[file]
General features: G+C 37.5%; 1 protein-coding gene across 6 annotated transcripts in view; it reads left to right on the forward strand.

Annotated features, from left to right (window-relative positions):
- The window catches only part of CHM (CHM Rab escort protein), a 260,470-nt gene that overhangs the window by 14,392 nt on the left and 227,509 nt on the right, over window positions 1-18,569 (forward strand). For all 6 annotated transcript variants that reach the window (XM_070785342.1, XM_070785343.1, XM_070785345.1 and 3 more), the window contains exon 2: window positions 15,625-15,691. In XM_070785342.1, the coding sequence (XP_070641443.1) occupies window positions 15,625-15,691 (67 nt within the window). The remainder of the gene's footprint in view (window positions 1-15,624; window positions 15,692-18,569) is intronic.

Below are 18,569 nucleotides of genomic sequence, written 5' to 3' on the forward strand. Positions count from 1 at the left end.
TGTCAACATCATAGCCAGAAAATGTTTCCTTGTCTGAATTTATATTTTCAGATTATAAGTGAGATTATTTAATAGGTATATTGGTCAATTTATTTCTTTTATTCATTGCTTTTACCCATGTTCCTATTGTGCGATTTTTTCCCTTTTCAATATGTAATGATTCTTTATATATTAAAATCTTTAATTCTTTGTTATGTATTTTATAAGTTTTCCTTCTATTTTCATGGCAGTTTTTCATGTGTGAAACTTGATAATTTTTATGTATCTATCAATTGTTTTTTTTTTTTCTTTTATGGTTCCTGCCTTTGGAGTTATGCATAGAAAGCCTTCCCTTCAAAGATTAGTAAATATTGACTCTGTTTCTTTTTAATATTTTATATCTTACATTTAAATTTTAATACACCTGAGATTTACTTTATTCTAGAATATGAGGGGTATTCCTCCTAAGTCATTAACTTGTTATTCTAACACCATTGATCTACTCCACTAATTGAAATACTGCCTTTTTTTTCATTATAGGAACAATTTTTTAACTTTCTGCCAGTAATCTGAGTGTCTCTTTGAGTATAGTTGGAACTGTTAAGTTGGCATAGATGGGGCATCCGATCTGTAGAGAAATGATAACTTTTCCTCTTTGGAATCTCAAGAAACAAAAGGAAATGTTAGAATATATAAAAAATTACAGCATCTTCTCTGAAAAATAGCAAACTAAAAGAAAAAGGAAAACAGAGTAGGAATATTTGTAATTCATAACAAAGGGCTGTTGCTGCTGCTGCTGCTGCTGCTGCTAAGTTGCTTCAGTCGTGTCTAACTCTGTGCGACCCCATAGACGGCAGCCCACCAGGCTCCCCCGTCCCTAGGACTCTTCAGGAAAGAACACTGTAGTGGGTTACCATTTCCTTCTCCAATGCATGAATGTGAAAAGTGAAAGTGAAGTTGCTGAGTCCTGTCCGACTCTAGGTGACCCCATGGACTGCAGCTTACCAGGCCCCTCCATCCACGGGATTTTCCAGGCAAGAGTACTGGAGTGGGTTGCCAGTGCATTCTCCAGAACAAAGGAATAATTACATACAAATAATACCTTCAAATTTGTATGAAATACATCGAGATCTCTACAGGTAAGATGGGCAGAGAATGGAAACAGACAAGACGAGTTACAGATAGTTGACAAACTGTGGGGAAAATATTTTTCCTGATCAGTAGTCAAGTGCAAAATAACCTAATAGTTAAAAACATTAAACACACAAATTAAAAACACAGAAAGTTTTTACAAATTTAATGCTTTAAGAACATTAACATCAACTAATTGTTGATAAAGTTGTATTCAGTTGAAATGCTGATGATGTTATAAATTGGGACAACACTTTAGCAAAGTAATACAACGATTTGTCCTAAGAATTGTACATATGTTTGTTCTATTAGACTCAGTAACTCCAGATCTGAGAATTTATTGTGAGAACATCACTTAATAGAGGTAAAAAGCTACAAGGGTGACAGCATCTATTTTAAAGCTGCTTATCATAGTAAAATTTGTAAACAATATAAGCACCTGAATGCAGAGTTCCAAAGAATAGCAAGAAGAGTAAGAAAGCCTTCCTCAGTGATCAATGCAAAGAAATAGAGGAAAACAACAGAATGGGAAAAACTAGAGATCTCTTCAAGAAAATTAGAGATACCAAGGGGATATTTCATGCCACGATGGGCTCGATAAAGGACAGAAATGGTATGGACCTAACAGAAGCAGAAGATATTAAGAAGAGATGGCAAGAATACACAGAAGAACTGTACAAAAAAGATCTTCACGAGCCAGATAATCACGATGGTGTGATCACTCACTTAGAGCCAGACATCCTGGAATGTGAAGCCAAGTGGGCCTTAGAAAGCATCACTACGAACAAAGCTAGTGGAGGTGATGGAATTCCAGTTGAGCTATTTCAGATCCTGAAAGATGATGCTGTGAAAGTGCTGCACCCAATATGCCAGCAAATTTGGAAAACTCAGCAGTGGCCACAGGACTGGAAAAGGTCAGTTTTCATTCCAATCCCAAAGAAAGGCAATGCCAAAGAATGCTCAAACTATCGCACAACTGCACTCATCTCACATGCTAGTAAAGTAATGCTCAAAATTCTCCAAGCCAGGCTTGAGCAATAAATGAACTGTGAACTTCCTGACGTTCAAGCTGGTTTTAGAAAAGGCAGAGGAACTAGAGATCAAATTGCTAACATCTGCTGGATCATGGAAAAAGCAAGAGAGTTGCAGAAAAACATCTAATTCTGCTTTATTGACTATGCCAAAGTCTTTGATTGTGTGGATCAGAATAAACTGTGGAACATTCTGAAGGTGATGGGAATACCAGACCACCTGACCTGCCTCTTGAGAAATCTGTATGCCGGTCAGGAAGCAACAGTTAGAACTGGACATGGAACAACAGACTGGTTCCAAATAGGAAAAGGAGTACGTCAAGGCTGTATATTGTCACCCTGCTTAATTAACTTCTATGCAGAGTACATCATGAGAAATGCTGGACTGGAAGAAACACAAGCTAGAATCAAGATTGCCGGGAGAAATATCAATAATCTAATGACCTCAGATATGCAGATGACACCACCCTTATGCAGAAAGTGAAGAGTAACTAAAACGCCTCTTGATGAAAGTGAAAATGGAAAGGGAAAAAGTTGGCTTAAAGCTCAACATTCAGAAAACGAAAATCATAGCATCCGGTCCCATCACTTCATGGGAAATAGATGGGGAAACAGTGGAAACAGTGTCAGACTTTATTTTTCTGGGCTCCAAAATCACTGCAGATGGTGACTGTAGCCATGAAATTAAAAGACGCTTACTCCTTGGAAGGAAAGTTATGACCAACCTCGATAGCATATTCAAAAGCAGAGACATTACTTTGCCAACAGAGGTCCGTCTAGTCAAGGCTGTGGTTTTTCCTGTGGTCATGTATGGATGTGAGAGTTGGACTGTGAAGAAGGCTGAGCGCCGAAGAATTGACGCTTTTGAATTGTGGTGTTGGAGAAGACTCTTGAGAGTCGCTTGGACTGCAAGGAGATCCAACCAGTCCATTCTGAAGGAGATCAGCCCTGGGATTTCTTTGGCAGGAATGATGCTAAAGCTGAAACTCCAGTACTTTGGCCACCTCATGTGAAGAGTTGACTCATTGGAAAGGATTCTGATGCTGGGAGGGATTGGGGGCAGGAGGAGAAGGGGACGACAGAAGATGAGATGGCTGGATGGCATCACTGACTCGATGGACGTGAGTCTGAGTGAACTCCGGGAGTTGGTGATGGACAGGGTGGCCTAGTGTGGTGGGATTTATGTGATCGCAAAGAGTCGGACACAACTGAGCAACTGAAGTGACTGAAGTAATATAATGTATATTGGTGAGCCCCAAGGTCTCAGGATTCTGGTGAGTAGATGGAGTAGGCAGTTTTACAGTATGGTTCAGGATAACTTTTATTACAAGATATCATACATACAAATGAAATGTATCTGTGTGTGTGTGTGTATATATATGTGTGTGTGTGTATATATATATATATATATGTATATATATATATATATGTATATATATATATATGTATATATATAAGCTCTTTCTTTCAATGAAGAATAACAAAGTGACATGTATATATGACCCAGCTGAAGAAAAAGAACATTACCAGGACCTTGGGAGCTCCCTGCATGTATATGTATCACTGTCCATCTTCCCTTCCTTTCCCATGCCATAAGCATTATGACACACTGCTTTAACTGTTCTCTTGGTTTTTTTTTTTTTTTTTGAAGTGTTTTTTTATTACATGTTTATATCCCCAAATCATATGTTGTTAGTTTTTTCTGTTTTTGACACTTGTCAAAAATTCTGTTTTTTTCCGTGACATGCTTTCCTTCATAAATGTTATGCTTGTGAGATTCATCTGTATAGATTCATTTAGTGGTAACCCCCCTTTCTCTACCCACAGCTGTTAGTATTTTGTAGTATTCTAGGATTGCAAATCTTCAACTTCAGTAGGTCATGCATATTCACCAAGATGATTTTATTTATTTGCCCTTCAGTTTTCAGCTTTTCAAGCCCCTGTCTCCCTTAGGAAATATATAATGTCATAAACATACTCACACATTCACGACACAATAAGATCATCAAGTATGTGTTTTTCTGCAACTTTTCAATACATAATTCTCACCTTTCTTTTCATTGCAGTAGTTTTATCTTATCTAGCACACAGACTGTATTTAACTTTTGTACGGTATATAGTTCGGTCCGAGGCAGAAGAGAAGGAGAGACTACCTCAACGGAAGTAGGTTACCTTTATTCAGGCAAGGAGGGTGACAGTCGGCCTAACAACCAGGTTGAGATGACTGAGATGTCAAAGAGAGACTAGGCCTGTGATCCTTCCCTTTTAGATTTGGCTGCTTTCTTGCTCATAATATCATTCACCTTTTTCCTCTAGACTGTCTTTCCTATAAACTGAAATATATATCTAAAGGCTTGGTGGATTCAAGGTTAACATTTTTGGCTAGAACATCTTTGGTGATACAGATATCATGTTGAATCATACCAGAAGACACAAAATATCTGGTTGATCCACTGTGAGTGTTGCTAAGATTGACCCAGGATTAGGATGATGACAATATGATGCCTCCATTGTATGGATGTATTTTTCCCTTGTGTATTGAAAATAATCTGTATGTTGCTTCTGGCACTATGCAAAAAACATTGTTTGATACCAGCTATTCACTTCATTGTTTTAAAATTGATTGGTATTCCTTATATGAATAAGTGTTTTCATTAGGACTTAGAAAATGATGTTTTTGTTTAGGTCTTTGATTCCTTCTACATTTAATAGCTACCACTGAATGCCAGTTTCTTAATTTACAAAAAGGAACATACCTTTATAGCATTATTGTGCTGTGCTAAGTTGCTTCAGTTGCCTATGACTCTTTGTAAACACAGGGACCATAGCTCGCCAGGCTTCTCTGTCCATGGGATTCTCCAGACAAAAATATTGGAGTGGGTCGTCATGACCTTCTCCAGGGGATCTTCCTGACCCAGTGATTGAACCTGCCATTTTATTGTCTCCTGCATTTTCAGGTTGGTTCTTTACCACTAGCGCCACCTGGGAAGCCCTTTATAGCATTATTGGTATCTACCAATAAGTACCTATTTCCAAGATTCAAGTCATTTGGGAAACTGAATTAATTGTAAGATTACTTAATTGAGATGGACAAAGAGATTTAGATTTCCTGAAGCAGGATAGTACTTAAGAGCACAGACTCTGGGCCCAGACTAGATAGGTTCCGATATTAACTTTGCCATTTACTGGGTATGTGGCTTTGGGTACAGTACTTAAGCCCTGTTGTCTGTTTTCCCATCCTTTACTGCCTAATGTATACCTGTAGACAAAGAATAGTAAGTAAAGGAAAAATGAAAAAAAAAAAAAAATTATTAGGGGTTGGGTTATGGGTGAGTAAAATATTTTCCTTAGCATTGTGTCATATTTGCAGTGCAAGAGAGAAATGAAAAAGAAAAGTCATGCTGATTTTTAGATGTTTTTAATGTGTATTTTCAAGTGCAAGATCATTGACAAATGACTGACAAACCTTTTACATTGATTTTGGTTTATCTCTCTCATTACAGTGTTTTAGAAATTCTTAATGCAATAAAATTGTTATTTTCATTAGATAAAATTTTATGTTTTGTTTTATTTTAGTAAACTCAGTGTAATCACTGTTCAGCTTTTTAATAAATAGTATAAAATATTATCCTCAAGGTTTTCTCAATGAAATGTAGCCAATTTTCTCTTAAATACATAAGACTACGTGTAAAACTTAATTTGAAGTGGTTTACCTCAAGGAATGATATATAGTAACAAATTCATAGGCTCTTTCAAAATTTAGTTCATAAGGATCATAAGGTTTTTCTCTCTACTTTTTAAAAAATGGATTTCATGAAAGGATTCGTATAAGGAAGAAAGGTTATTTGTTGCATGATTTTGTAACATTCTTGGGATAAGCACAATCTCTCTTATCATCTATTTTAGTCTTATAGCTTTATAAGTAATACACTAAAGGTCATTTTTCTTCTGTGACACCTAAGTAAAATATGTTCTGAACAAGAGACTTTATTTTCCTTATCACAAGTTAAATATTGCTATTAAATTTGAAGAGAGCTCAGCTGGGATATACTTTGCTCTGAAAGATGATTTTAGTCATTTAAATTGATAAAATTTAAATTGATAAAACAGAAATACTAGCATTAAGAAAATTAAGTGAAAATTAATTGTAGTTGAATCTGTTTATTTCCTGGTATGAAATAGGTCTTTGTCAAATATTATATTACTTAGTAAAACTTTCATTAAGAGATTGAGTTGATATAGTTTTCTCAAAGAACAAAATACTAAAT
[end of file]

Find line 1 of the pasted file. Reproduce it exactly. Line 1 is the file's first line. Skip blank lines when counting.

General features: G+C 37.5%; 1 protein-coding gene across 6 annotated transcripts in view; it reads left to right on the forward strand.